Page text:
My husband and I returned August 26th from 9 fascinating days in Cuba. I had fully intended to post throughout the trip, however – internet is accessible in NO private homes. Aside from a few upscale hotels, the only access is in select public spaces, using code cards @ $2/hour. Who sells these cards? The government. Is there any incentive to expand internet access? Hmmm. We did not immediately understand the reason for these mysterious clusters of people staring at devices.
Group shot 1: local people outside Havana hotel. Group shot 2: tourists in Trinidad.
To visit Cuba independently at this time, we (US citizens) must choose one of twelve reasons why we went when we return through US Immigration. Tourism is not an option. I was going to choose journalism, although actually no one asked. I wrote up my impressions anyway, to share with anyone interested in these people in need of so much, living in great hopes of immanent change, though knowing this change will come very slowly.
My musician husband, Vic Shepherd, and I decided to go to Cuba over a two week period we both had off – which generally falls in August. By the way, we both speak Spanish to some degree. I’m pretty comfortable in conversation, a little sloppy on verb tenses. We met a few taxi drivers in Havana who spoke English, but all other communication was in Spanish.
I had met through the world wide family of puppeteers at a puppet festival in Patagonia, Argentina a couple years ago, a two woman performing troupe from Cuba (now in the process of building with their own hands a “casa de titeres cubana” (Cuban house of puppets) in Junín, Argentina), who were then in the process of emigrating to Argentina for better work opportunities. I reached one of them, Geraidy, through Facebook and she responded immediately with contact information for her friend, Maria, manager of the band Aceituna Sin Hueso, a fabulous and well known Cuban band.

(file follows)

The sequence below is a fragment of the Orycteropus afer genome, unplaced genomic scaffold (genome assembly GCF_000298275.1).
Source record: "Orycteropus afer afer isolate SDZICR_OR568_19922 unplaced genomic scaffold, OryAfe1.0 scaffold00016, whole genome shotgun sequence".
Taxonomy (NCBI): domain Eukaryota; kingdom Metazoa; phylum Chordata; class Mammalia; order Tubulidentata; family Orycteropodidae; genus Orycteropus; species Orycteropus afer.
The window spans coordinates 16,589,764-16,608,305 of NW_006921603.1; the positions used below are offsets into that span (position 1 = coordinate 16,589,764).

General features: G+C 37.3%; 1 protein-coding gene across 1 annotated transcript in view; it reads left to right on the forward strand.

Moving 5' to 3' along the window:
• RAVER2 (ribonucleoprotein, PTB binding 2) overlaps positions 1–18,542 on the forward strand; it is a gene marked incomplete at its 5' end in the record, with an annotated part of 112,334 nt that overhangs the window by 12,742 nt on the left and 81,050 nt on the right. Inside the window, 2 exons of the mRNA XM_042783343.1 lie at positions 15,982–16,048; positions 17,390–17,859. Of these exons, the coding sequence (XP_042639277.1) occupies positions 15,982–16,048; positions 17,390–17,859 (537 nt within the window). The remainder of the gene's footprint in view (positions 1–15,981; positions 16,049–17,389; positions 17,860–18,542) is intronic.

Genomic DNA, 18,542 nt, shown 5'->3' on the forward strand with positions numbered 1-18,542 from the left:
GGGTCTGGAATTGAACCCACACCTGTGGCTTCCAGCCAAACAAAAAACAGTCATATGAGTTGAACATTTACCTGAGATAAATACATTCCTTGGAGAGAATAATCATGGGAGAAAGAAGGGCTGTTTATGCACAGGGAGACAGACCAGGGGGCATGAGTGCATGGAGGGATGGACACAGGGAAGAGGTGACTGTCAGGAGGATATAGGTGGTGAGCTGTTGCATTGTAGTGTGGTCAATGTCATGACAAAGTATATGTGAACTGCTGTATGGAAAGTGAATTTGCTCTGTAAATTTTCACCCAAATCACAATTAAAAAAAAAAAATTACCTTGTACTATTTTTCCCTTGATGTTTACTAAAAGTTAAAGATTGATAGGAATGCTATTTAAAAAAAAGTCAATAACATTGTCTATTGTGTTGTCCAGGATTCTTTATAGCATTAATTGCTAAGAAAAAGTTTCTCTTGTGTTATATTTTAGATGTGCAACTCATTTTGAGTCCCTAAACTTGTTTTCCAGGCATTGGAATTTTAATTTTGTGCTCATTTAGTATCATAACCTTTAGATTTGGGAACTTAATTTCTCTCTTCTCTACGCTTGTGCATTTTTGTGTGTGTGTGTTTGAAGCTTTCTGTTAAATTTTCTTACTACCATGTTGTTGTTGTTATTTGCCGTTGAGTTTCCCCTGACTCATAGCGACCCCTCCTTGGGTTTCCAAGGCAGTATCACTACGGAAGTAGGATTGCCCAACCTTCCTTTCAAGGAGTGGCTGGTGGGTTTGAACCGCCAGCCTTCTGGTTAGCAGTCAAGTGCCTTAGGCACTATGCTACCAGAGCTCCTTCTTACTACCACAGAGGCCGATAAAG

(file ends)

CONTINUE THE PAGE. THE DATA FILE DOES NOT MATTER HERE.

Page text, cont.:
We had been reading the Lonely Planet Cuba book (whose information we found to be at least 5 years out of date) and chose to spend 5 nights in Havana and 3 in the 500 year old city of Trinidad and Maria invited us to spend the last night at her house not far from the airport. Maria found lodging for us in B&B style casas particulares in Havana Vieja (the quite sizable old section), Vedado (a newer section of Havana along the malecón, or sea wall), as well as in Trinidad.
Since Americans still may not travel directly to Cuba unless with a tour group, we went through Cancún, Mexico, spending one night in the actual city – not the hyper-touristy beach area – at each end of the trip in a modest and comfortable $30/night hotel.
Entry into Cuba was no problem at all. The official at at Imigracion asked if I wanted my passport stamped and I declined so he stamped a separate paper as the visa. Returning to the US was also no problem. They did not even look inside the passports so a Cuban stamp would not have even been noticed.
Cuba was really hot, which is no surprise as it is south of New Orleans. Air conditioning in public places is the exception rather than the rule. When we were invited to a fantastic concert in the National Theater, many audience members were using elegant folded fans. Electric fans are sometimes strategically placed in restaurants.
The Havana airport had neither when we left. I would recommend a trip in a cooler month although the high European tourist season is November, December, and January and we were told Trinidad anyway is extremely crowded then. I would try maybe October or February. August is also quite busy.
Cuba is more expensive than we and other travelers we met expected. It is significantly more costly then Mexico. Lodging is reasonable in the casas particulares (about $30-$40/night including breakfast) but transportation by bus is high and meals can be high as well.
We talked with people and asked questions everywhere, speaking with drivers, waiters, musicians, our lodging proprietors, Maria and her friends – and everyone was very eager to share information on personal thoughts and experiences of their lives, their opinions of their government, the country’s economy and available resources, feelings about the US, and hopes and expectations for the future. By the way, we did not meet one other US visitor, but many from all over Europe and other parts of the world.
Warm and friendly people, Fabulous music, Stunning architecture, Fascinating history!